Kind of ParsTree for 1.9.1

Hi, I’ve been missing ParseTree very badly in 1.9.1. So in my naivité I
decided to try to convert YARV iseq’s to Sexp’s similar of those
produced by ParseTree. So far I can convert simple expressions, method
calls, nested method calls, arrays, hashes, I can extract method
parameter and default values provided the expression is not too
complicated.
At first it seemed easy until I hitted control structures.

Is someone aware of a similar effort?

Does anyone else craves AST manipulation in 1.9.1 as bad as me?

Anyone care to join?

Any sugested reads appart from YARV wiki?

My attempt is hosted at http://github.com/maca/iseq_parser/tree/master

Thanks
Macario

2009/8/4 Macario O. [email protected]:

[…]
Hi, I’ve been missing ParseTree very badly in 1.9.1. So in my naivité I
decided to try to convert YARV iseq’s to Sexp’s similar of those
produced by ParseTree.
[…]
Is someone aware of a similar effort?
[…]

Hello,

the Ruby 1.9.1p243 that I installed from source came with a library
called ‘ripper’ that can produce S-expression parse trees from Ruby
code, like this:

$ cat foo.rb
require ‘ripper’
require ‘pp’

pp Ripper.sexp %{
def foo
:bar
end
}

$ ruby foo.rb
[:program,
[[:def,
[:@ident, “foo”, [2, 6]],
[:params, nil, nil, nil, nil, nil],
[:body_stmt,
[[:symbol_literal, [:symbol, [:@ident, “bar”, [3, 5]]]]],
nil,
nil,
nil]]]]

I played around with that a little, but didn’t try to code anything
serious. Also, since I’m new to Ruby and haven’t used ParseTree
before, I don’t know how compatible the abstract syntax tree
representations are.

cu,
Thomas

Thomas, Thanks for you reply. I wish there was more info on ripper,
definitelly useful :slight_smile: Allthough nice thing about ParseTree is that it
works with “live” objects, meanining there is no need to resort to the
source you can extract the AST for a Class even it was defined with eval
or redefined later.

Thomas C. wrote:

2009/8/4 Macario O. [email protected]:

[…]
Hi, I’ve been missing ParseTree very badly in 1.9.1. So in my naivit� I
decided to try to convert YARV iseq’s to Sexp’s similar of those
produced by ParseTree.
[…]
Is someone aware of a similar effort?
[…]

Hello,

the Ruby 1.9.1p243 that I installed from source came with a library
called ‘ripper’ that can produce S-expression parse trees from Ruby
code, like this:

$ cat foo.rb
require ‘ripper’
require ‘pp’

pp Ripper.sexp %{
def foo
:bar
end
}

$ ruby foo.rb
[:program,
[[:def,
[:@ident, “foo”, [2, 6]],
[:params, nil, nil, nil, nil, nil],
[:body_stmt,
[[:symbol_literal, [:symbol, [:@ident, “bar”, [3, 5]]]]],
nil,
nil,
nil]]]]

I played around with that a little, but didn’t try to code anything
serious. Also, since I’m new to Ruby and haven’t used ParseTree
before, I don’t know how compatible the abstract syntax tree
representations are.

cu,
Thomas

On Aug 3, 2009, at 23:20 , Macario O. wrote:

Does anyone else craves AST manipulation in 1.9.1 as bad as me?

Anyone care to join?

This is pretty awesome. It is gonna only get worse tho. :slight_smile:

We talked about doing this a while back and came to the conclusion
that it was more work than we were interested in investing. Please
prove us wrong and you’ll get a least a couple beers at the next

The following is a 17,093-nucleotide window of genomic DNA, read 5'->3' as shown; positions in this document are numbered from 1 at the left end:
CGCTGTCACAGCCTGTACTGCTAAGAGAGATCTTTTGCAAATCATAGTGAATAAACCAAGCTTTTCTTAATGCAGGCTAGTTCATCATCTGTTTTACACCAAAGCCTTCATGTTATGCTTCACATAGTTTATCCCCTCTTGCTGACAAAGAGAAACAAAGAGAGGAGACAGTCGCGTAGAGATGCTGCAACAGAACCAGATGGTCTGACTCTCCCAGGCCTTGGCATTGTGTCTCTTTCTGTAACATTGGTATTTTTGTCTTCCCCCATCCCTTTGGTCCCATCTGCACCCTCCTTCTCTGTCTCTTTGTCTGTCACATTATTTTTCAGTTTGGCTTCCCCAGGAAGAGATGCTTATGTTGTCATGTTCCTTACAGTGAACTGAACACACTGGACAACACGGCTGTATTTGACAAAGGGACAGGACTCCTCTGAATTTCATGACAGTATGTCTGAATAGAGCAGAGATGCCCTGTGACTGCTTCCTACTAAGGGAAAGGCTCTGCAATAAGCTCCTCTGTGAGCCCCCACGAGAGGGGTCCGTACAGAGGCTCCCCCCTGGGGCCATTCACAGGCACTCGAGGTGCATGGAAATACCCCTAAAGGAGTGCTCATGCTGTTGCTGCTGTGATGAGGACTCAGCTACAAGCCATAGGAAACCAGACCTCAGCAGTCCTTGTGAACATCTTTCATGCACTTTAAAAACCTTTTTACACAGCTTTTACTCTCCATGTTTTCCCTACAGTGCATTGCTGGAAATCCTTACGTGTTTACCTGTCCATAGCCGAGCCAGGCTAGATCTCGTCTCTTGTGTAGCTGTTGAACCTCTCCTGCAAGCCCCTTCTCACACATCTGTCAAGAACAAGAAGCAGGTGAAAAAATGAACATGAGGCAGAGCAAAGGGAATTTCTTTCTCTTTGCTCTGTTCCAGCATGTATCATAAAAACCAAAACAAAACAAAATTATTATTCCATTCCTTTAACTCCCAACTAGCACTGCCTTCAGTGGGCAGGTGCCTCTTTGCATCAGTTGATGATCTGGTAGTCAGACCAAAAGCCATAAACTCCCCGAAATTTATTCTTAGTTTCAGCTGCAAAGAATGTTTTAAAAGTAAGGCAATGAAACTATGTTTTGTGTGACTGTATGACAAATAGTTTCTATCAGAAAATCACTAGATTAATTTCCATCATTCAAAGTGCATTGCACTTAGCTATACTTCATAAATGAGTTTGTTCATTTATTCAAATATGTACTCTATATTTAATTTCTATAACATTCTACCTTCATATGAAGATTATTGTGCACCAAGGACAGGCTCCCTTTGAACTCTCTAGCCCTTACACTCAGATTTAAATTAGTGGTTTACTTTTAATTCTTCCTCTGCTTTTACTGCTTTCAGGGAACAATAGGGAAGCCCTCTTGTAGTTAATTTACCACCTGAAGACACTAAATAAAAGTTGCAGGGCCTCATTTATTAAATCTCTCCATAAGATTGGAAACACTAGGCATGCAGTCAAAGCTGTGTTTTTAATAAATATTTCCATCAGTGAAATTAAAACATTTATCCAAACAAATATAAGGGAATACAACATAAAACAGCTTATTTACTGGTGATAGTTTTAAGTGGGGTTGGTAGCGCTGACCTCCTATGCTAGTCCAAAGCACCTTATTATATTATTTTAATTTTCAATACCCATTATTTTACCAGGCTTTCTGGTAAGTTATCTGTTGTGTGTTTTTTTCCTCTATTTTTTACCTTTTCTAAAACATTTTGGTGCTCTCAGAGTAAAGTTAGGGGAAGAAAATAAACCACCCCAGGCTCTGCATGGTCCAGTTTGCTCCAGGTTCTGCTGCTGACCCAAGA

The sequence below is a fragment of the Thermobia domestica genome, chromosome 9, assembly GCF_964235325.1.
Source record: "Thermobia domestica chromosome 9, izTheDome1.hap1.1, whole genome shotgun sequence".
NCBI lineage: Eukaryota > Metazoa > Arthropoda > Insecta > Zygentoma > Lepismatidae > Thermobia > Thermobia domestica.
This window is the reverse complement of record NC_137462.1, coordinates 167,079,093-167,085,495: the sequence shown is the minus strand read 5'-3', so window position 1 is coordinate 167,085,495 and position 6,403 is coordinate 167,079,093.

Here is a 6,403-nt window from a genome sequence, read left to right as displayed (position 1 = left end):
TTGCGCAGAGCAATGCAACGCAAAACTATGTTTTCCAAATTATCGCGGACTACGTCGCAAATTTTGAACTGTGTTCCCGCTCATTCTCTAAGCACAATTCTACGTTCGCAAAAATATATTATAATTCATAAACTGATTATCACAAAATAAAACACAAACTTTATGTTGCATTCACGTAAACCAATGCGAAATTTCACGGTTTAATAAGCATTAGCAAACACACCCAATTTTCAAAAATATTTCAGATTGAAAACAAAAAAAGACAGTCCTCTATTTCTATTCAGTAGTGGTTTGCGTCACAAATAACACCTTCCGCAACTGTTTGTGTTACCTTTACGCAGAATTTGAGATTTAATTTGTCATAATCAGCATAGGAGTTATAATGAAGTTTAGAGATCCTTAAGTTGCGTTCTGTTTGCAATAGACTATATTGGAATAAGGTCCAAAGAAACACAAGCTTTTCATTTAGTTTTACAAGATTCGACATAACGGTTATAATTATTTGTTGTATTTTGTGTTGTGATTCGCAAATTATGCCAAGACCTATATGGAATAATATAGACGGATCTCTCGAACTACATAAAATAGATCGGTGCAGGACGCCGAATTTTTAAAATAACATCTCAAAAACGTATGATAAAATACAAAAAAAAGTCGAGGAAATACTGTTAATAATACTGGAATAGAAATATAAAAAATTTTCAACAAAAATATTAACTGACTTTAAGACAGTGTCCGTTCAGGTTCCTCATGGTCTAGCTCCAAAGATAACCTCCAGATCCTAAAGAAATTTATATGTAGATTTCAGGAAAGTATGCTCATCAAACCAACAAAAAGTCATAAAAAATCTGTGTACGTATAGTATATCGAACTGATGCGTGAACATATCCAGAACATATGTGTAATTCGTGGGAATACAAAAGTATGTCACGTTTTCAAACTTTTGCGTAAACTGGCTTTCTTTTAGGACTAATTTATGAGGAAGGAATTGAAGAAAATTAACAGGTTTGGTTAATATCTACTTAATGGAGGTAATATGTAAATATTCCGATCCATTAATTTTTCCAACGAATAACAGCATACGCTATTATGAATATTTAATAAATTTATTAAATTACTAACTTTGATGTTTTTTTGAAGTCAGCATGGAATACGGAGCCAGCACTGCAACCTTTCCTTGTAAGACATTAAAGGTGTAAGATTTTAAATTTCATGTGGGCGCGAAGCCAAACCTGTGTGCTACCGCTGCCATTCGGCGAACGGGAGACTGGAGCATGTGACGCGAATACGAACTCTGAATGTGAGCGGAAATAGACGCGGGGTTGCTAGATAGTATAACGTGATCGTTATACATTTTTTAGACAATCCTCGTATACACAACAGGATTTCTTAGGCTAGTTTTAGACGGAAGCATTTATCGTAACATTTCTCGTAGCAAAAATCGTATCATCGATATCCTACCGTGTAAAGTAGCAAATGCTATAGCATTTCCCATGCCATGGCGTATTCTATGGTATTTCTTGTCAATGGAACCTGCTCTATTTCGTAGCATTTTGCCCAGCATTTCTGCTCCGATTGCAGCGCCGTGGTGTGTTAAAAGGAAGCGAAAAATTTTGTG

rubyconf.

A suggestion: Use test/pt_testcase.rb from the ParseTree project and
you’ll be a LOT happier. See the test cases from either ruby2c or
ruby_parser as examples of test reuse.

On 8/4/09, Thomas C. [email protected] wrote:

  :bar
end

}

Hey, I’ve been wondering how one gets a tree out of ripper, or even if
it can be done at all. Thanks!

I played around with that a little, but didn’t try to code anything
serious. Also, since I’m new to Ruby and haven’t used ParseTree
before, I don’t know how compatible the abstract syntax tree
representations are.

That’s definitely not compatible with any of the ParseTree formats.

Tony A. wrote:

Does ruby_parser work on 1.9?

Yeah it does but you need to pass it ruby source code not live objects.

On Tue, Aug 4, 2009 at 12:20 AM, Macario O. [email protected]
wrote:

Does anyone else craves AST manipulation in 1.9.1 as bad as me?

Yes

Any sugested reads appart from YARV wiki?

Does ruby_parser work on 1.9?

http://parsetree.rubyforge.org/

Ryan D. wrote:

On Aug 3, 2009, at 23:20 , Macario O. wrote:

A suggestion: Use test/pt_testcase.rb from the ParseTree project and
you’ll be a LOT happier. See the test cases from either ruby2c or
ruby_parser as examples of test reuse.

Thanks for the suggestion Ryan! I don’t have much time to hack nowadays
but I love ParseTree and there is definitelly a gap in 1.9.1. As I told
I started out of naivite. :slight_smile:

Hi Macario,

Does anyone else craves AST manipulation in 1.9.1 as bad as me?

Reek (http://github.com/kevinrutherford/reek/tree) will miss ParseTree
in 1.9 too, because it means that some of its Rspec matchers no longer
work. Without ParseTree (or equivalent) it’s not possible to write:

MyClass.should_not reek

Anyone care to join?

I don’t have much time available, but I’ll be happy to help.
As Ryan suggests, the starting point will be a decent suite of
regression tests.
Cheers,
Kevin

On Tue, Aug 4, 2009 at 7:56 PM, Macario O.[email protected] wrote:

Tony A. wrote:

Does ruby_parser work on 1.9?

Yeah it does but you need to pass it ruby source code not live objects.

That’s how Ripper works too. Notice in this example:

require ‘ripper’
require ‘pp’

pp Ripper.sexp %{
def foo
:bar
end
}

The %{ … } is a string.

  • Charlie

Charles Nutter wrote:

Does ruby_parser work on 1.9?

Yeah it does but you need to pass it ruby source code not live objects.

That’s how Ripper works too. Notice in this example:

require ‘ripper’
require ‘pp’

pp Ripper.sexp %{
def foo
:bar
end
}

The %{ … } is a string.

I think that’s the point :slight_smile: You have to pass it a String source for
it to parse. You can’t take an object which Ruby has already parsed and
installed, such as method(:foo) in this case, and get the sexp from the
object.

Kevin Rutherford wrote:

Hi Macario,

Does anyone else craves AST manipulation in 1.9.1 as bad as me?

Reek (http://github.com/kevinrutherford/reek/tree) will miss ParseTree
in 1.9 too, because it means that some of its Rspec matchers no longer
work. Without ParseTree (or equivalent) it’s not possible to write:

MyClass.should_not reek

You can still pull the code for a method using #source_location [though
it’s definitely not as nice as using parse tree was, and not as stable].

A crude example of extracting a method can be found in the method
describer gem [1].

What problems are you running up against exactly? Learning lessons from
python decompyle might be helpful, too.
I also remember that Paul B. had some type of iseq -> c translator,
that might be related.
GL!

-r
[1] http://github.com/rogerdpack/method_describer/tree/master

On Wed, Aug 5, 2009 at 9:56 AM, Brian C.[email protected]
wrote:

I think that’s the point :slight_smile: You have to pass it a String source for
it to parse. You can’t take an object which Ruby has already parsed and